US president-elect Barack Obama has demanded bold action on his near US$800 billion stimulus plan, warning Congress would send the US economy into an even deeper hole if it failed to act swiftly.
Obama touted a sweetener of US$300 billion dollars in tax cuts on Monday in an apparent bid for opposition Republican support, as he plunged into the fray on his first day since moving to Washington, two weeks before his inauguration.
“The most important message today is that the situation is getting worse. We’ve got to act boldly and we’ve got to act swiftly. We cannot delay,” said Obama who met leaders from both sides of the political divide on Capitol Hill.
“It’s clear that we have to act and we have to act now to address this crisis and break the momentum of the recession, or the next few years could be dramatically worse,” Obama said.
Obama sent a jolt of momentum through Washington after several congressional leaders on Sunday dismissed expectations that the mammoth stimulus plan could be on the new president’s desk when he is sworn in on Jan. 20.
The middle of next month is now the target date for action by both chambers of Congress.
The president-elect’s aides meanwhile divulged details of the massive scope of the package, his opening political gambit as he takes office amid the worst global economic crisis in more than 70 years.
Obama will propose tax cuts totaling US$300 billion over two years, or around 40 percent of a package that could top US$775 billion, a transition source said on condition of anonymity.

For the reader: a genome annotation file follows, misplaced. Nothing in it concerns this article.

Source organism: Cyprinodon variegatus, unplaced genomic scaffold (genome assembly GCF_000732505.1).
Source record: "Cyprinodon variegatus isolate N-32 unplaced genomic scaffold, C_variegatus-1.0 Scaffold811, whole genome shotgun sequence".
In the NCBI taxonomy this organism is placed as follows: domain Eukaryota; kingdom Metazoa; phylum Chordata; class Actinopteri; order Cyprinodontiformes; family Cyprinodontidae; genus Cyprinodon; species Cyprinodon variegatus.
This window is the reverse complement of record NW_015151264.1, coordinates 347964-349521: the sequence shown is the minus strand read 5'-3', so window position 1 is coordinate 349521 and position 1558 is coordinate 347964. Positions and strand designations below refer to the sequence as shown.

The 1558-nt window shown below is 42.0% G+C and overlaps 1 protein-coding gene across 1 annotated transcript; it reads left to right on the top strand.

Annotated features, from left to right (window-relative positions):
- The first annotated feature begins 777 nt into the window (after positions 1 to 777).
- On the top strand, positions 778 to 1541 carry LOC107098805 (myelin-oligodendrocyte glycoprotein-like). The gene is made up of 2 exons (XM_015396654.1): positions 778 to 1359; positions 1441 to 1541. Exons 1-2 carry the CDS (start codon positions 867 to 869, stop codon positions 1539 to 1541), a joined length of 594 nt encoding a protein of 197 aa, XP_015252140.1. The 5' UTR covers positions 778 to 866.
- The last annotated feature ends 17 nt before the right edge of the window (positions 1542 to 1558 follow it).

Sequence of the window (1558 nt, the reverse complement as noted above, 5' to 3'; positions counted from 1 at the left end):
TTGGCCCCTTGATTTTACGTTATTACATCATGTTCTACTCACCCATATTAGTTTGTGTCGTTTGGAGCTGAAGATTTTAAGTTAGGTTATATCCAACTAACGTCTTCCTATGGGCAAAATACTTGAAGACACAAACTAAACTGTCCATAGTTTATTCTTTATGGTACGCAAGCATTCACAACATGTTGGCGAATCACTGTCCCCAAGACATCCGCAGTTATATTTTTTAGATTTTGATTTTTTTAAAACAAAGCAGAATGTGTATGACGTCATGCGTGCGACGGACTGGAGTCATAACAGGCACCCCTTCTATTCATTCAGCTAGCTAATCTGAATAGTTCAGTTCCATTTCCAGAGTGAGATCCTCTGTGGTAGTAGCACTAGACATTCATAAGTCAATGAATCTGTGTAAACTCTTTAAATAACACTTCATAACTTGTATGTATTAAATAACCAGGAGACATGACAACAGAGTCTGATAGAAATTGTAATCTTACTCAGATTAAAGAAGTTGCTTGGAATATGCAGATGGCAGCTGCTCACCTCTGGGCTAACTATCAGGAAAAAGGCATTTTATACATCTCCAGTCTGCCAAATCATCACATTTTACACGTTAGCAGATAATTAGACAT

The president-elect has said the stimulus will include a multi-billion-dollar program of public works, including highway and bridge repairs, renovating school classrooms and aid to cash-strapped states.
The plan is designed to create or preserve 3 million jobs over three years, includes tax and spending incentives for renewable energy production and provides extra health care benefits for needy Americans.
US citizens can expect immediate tax relief of around US$500 for individuals and US$1,000 for couples under the plan, and some businesses would be able to write off last year’s losses against their tax return.
Republican leaders, seeking to position their party after a drubbing in November’s elections, were cautious after the talks.
Senate minority leader Mitch McConnell suggested Obama should adopt some Republican ideas — including making aid to states as loans rather than handouts to win symbolic big majorities in Congress.
House minority leader John Boehner praised the idea of tax cuts but expressed anxiety at the size of the wider package.
Senate Democratic Majority leader Harry Reid however raised the prospect the package could balloon through the US$1 trillion barrier.
“I have not received, of course, the exact package from the president-elect and his folks, but he has indicated that there’s at least 20 economists that he’s talked with, and all but one of those believe it should be from US$800 billion to US$1.2 trillion or US$1.3 trillion,” Reid said.
House speaker Nancy Pelosi, who also met Obama on Monday, would not commit to a timetable for moving the stimulus plan, but promised quick action.
“We know what the time constraints are, they are dictated by the sense of urgency that the American people have about their economic well-being,” Pelosi said.